Human Resources Management
Human resource management can be regarded as a specific functional role carried out by specialist staff. There is no doubt that human resource planning and effective employee utilization are central factors that contribute to achieving competitive advantage (Gilmore, 2009).
In order to attract, motivate and retain employees Toyota offers incentives such as single apartments, home loans, paid vacation, private health and dental care, sport areas and insurances (Kong, 2003). Furthermore, Toyota uses a skill-based pay system to increase flexibility and decision making and avoid employee turnover and absenteeism (Gerhart and Bretz, 1994). In addition, it has also developed a reward system and a general gain-sharing programme based on achieving annual profit and quality goals for the organisation *Chalice, 2007).
However, Toyota’s formula of success is more concerned with learning and development. In fact the adoption of the “Toyota way”. Which encompasses the four P’s – people, philosophy, process and problems – has enabled Toyota to establish a unique culture (Harbour, 2010). Vecchio (2000) contends that through social learning people develop their own capacity and ability which eventually increases productivity. In this respect, Toyota matches different development approaches to different needs (Liker and Hoseus, 2008).The model for developing people is called the “Job instruction method”, whereas the technique for training staff is termed “Training with Industry” (Liker and Meier, 2007). As Senge (2006, p.173) put it, “There is nothing more important to an individual committed to his or her own growth than a supportive enironment”.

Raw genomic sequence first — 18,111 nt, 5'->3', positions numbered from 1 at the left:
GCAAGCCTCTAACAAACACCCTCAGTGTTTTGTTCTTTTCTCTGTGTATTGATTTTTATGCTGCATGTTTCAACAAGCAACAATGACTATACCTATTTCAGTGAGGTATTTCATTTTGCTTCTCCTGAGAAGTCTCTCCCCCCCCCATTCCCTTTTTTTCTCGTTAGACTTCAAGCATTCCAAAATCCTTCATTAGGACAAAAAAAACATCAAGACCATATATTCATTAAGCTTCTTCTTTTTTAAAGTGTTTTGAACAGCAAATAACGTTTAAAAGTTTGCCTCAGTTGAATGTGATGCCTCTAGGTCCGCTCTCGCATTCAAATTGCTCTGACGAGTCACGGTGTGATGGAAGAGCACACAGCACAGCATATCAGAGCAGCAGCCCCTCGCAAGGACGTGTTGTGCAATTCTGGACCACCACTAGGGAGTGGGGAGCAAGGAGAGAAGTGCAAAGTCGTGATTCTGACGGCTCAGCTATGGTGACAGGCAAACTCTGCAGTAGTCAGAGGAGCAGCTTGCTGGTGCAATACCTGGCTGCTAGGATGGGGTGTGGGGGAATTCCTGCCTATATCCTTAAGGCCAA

By contrast, in terms of employee relations Ryanair places much emphasis on keeping costs low (Bamber, et al, 2009). Nevertheless, Ryanair realises that its sucess is dependent on highly trained and productive employees which make a key contribution to operational efficiency. Thus. In order to attract and retain employees Ryanair’s key staff, such as pilots, are paid wages above the industry average (Ryanair, 2009).
Ryanair’s flight attendants, however, are employed on a performance -pay basis (Ryanair, 2009). They can increase a relatively low base salary by selling food, drinks and ancillaries during the flight. Ryamair’s employees attend initial and recurrent training sessions including safety and fire drill courses, ground school training as well as pilot conversion courses (Sue, 2004).
Negative aspects of Ryanair’s low-cost strategy include high work load and tight shift rotas as well as the fact have to pay for their own training, uniforms, meals and drinks and even mobile phones used at work (BBC, 2009).
In fact, Toyota’s approach towards human resource management differs significantly as it invests a lot in training and development and provides attractive incentives. Ryanair, conversely, focuses primarily on cost minimization and therefore gives its employees just as much as is needed to ensure a high level of productivity. If Ryanair was a full-service airline it would need to invest significantly more in its employees in order to ensure high employee morale and quality customer service.